Ask the average marketing professional who’s best suited to be creating content for his or her organization and you'd hear, “We are.” After all, a company’s own people know its products and target audiences better than anyone, right?
But an experienced inbound marketing firm with professional writers, designers and technicians on staff can do a hellavu job creating it, too. Its clients may be the best equipped to discuss its products and customers, but 1) not everyone internally will have the writing, design and production skills necessary, and 2) very few, if any, of them have the time.
We create the content for most of our clients and regularly create content about industries as diverse as commercial whey protein ingredients, consumer and business insurance, employee stock ownership plan consulting, fire and emergency apparatus, industrial blades and components, and supply chain management (to name a few). In our role as an inbound marketing agency, we must be able to write intelligently, providing insights and demonstrating expertise and empathy as near as possible to that of the people on the client team.
How Can An Outside Firm Create Content For Your Company?
Not every inbound agency can act as an extension of the client’s marketing team because many don’t invest the time necessary to fully learn the client’s business. If you’re considering engaging a firm to take on your organization’s content creation, use the guidelines below to make sure you’re hiring people capable of stepping into your shoes and connecting effectively with your prospects.
Insist on experience. This means not only experience writing and creating diverse content, but experience with a number of different industries. An inbound marketing firm that’s written for multiple industry types understands nuances of business models, value propositions, vertical markets, go-to-market strategies, sales processes, customer types, prospect mindsets, etc., and is able to rigorously process and integrate what they learn about your business with relevant experiences that help establish meaningful context for your content.
Make sure they have a process that immerses them fully and quickly into your business. That process should be a formalized and linear approach to learning; ours looks something like this:
- Learn from their customers. With clients’ help we identify a number of current customers and, sometimes, former customers, and interview them to find out why they purchase your product, what they like about working with your organization, what competitors they considered before choosing you, what your greatest area of value is to them, what aspects could benefit from improvements, and more. These interviews are often very enlightening to our clients, who may have never heard this kind of input from their customers before.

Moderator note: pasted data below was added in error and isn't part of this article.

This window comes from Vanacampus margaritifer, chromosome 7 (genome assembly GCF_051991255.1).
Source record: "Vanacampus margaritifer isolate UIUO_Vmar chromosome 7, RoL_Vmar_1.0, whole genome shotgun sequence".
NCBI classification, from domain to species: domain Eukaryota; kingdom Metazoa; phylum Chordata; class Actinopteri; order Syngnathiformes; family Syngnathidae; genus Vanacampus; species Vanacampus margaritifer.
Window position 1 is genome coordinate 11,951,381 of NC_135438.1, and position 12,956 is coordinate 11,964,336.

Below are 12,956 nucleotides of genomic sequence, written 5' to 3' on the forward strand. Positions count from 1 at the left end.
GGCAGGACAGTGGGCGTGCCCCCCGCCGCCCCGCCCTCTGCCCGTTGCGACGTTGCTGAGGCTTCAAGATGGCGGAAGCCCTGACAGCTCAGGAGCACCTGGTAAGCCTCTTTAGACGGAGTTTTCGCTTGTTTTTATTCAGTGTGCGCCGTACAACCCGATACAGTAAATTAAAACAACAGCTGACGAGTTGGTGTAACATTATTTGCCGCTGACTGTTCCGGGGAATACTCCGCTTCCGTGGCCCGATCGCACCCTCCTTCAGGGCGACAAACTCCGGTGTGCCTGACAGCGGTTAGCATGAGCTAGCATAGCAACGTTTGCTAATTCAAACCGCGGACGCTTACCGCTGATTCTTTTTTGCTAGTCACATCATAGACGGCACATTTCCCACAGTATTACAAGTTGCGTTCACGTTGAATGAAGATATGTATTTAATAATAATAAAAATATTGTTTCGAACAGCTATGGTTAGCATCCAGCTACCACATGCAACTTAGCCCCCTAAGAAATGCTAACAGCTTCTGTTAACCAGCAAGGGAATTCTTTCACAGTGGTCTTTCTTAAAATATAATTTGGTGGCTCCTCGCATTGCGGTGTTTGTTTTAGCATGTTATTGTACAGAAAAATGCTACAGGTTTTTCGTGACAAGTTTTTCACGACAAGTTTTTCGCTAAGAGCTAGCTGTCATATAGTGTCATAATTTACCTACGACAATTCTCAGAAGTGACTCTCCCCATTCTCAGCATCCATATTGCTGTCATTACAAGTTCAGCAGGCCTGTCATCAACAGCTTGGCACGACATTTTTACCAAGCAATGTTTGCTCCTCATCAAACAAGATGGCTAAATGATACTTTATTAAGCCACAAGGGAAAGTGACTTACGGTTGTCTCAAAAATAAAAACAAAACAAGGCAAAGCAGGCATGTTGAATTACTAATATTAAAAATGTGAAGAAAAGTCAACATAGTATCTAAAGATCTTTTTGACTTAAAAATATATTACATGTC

- Dig into their targets. We work with clients to understand their best prospects – those mostly likely to need, value and benefit from their product. Simply knowing who they are isn’t enough; we look at prospects’ roles within their companies, what motivates each of them professionally, internal and market hurdles they face, types of pushback and objections clients could face as we try to sell to each target, and what their purchase process is. We even consider education, demographics, career track, and compensation.
- Understand their current situation and position in the market. It’s important to know what a client’s current situation is if we’re to create content to help improve it. We carefully assess the nature of clients’ markets (Emerging? Mature? Consolidating?), how competitors are performing, how their product compares to others’, etc. We also evaluate the client’s current positioning and help evaluate its appropriateness. What’s their true competitive advantage? How should positioning adjust as they shift their target focus? What objective evidence or customer testimony can they offer to support an elevated positioning?
- Evaluate business opportunities. We spend a good deal of time talking with clients about where they see opportunity in the market and provide our own perspective based on what we’ve learned. Together we might identify underserved segments, niches where competitors are weak, new vertical markets that might represent potential growth, etc.
- Do a thorough review of competitors’ activities. Competitors’ online presence and activities, social media engagement and promotion, traditional marketing efforts…because inbound marketing focuses on creating and promoting content via email, website and social media, a solid understanding of what others are doing will influence our own approach.
Content strategy. Armed with the knowledge gathered in these last steps we’re now able to create a platform from which all our communications and content stem, with specific messages articulated for every prospect target. And of course, everything’s optimized for search, because if it’s not, your target may never find the content prepared so carefully for their consumption.
When it comes to content strategy and execution, qualified inbound marketing agencies should be viewed as tools that can provide the leverage to turn a clients’ knowledge, experience and competitive advantage into powerful business attraction agents. Can you do it yourselves as a client organization? Sure, theoretically you could. But in a world that rewards effective speed, and in an online environment where critical content mass creates exponential visibility improvement, the future belongs to businesses that are most astute about creating business leverage through the tools and partners they deploy. Shouldn’t you be in that camp?
Have more questions about content? We answer those and others in our eBook, "Answers To The Top 15 Questions About Inbound Marketing" - get yours now!